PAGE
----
Russo: We do have some National Quality Forum–endorsed performance measures for anticoagulation in the setting of AF. All of us, I’m sure, have seen consults in people who have CHA2DS2-VASc scores of 4 or 5, or certainly higher than 1, that haven’t been on chronic anticoagulation, where no one’s ever had that discussion with them. Measurements for anticoagulation are more straightforward than for how to do an AF ablation [procedure]. For public reporting, we need to be sure that we’re measuring things that are pretty clearly measurable and we have outcomes data on what we should or shouldn’t do.

Prystowsky: There’s one other area where many of us will agree, and that’s drugs that are contraindicated in certain types of patients. Those are important, and we should get moving on them.

Schloss: I’d like to extend that. To get into the metric in the first place we’re going to need to decide how to define what constitutes AF. I’m not even sure that we actually know that, especially in an era of device-related AF. I see a lot of disparity of opinions and very little data, none of it good, about what to do with short bouts of AF in a device. Is it 30 seconds? Is it 5 minutes? Is it 5-1/2 hours? Until you can actually define what even is the population you’re going to measure, then we’re kind of lost at that point.

Burke: Stroke prevention and management with anticoagulation … [aren’t] done in a very uniform way, even though there are randomized clinical trials that suggest who should be anticoagulated from a risk/outcome ratio. It’s really the only thing you can measure. Atrial fibrillation itself—the management of rate vs. rhythm, ablation vs. medications—is a personal thing between a patient and a doctor. Certain patients shouldn’t go on certain meds, and that’s a metric that could be measured.

Schloss: Absolutely. Atrial fibrillation anticoagulation strategies are well worked out with a fair amount of data and uniformity of opinion, so that’s one we can measure. What do you think about adequacy of rate control? We have some data. Would a metric that evaluates appropriateness of rate control be one worth hanging onto?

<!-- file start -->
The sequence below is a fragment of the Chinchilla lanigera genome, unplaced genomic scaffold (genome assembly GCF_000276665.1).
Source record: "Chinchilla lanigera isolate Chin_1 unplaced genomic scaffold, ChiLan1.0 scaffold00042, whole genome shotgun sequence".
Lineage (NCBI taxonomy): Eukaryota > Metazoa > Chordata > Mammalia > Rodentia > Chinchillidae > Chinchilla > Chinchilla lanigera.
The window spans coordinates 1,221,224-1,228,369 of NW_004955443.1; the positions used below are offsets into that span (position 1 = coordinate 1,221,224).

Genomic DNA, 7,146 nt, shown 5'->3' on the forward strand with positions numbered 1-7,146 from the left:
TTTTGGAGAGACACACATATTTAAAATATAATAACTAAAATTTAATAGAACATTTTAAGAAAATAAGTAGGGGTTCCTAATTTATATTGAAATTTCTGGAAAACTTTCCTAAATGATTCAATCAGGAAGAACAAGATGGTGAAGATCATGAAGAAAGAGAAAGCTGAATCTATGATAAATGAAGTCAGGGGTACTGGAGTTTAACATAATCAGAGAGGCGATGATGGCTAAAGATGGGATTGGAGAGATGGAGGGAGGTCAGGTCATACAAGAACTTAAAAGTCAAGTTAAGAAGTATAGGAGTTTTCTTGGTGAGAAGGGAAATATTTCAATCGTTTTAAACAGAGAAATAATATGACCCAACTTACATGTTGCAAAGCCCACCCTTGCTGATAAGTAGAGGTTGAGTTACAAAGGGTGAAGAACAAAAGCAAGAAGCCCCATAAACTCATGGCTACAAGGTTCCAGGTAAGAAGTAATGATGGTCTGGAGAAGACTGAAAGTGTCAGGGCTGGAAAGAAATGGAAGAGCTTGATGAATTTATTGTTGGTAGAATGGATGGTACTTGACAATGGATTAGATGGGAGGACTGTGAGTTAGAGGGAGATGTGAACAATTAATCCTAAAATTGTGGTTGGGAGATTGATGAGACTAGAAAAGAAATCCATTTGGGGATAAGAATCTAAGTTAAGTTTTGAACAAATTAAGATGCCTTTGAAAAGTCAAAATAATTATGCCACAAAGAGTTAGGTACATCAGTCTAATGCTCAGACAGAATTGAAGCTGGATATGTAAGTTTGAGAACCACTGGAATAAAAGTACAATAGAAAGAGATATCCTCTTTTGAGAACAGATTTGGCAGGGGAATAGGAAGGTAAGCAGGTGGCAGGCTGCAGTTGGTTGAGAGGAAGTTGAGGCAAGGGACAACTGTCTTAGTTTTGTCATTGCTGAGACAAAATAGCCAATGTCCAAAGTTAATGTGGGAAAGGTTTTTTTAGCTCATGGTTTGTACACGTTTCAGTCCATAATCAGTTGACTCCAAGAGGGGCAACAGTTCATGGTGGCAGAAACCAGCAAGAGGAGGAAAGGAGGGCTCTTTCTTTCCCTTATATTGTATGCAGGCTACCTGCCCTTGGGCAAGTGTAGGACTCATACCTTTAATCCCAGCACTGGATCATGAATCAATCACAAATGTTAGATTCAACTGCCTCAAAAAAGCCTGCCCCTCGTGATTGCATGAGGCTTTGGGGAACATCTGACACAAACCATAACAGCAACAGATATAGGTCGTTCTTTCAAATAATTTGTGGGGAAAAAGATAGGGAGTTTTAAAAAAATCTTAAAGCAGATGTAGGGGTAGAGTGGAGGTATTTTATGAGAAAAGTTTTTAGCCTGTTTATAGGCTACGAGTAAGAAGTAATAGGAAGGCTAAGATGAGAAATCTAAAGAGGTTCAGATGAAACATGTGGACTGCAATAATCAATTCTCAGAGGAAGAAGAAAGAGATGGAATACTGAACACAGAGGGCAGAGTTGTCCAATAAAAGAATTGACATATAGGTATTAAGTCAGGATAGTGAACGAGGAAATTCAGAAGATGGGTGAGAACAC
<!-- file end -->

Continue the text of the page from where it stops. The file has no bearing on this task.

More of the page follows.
Prystowsky: [When we wrote the guidelines], we struggled for weeks and came up with one. As soon as we did, the whole field started hammering us. Remember, we sit around the table. We talk about things. We have different approaches. But, when you set standards, you should be able to have hard-core data to fall back on. We do have that with anticoagulation. We don’t have it with rate control. Although I agree with your idea, I don’t know what I would propose that everyone needs to follow based on randomized clinical trials.

Burke: The very important point is that they made a judgment of what it should be. I thought it was extremely liberal, and they still got hammered. That’s an important point: What could you actually measure and how are our colleagues going to be considered around that? 

“It’s complicated”

CVB (Reynolds): If we have difficulty agreeing on a definition of what an episode of AF is, and we have difficulty agreeing on what is the right benchmark for sufficient rate control, and then we have lots of practitioners who may be spending 50 or 60 percent, or even more, of their time doing procedures, and the government and other payers are clamoring for some way to evaluate the quality of what they’re doing and tie that to payment, how do we satisfy that need? How do we move toward being able to provide the payers with something that’s measurable, that we believe is reliable and meaningful, that they could attach payment to? Are there procedural outcomes?

Varosy: The way things are headed, we can’t just say, “We don’t like the measures. We don’t like the idea of measurement. We just think you should pay us, because we’re the doctors. Trust us.” It’s not going to work in the model that is coming down the pike. Do I think we have it all worked out? No. The answer is more engagement. The stakes are high. We really need to make this happen.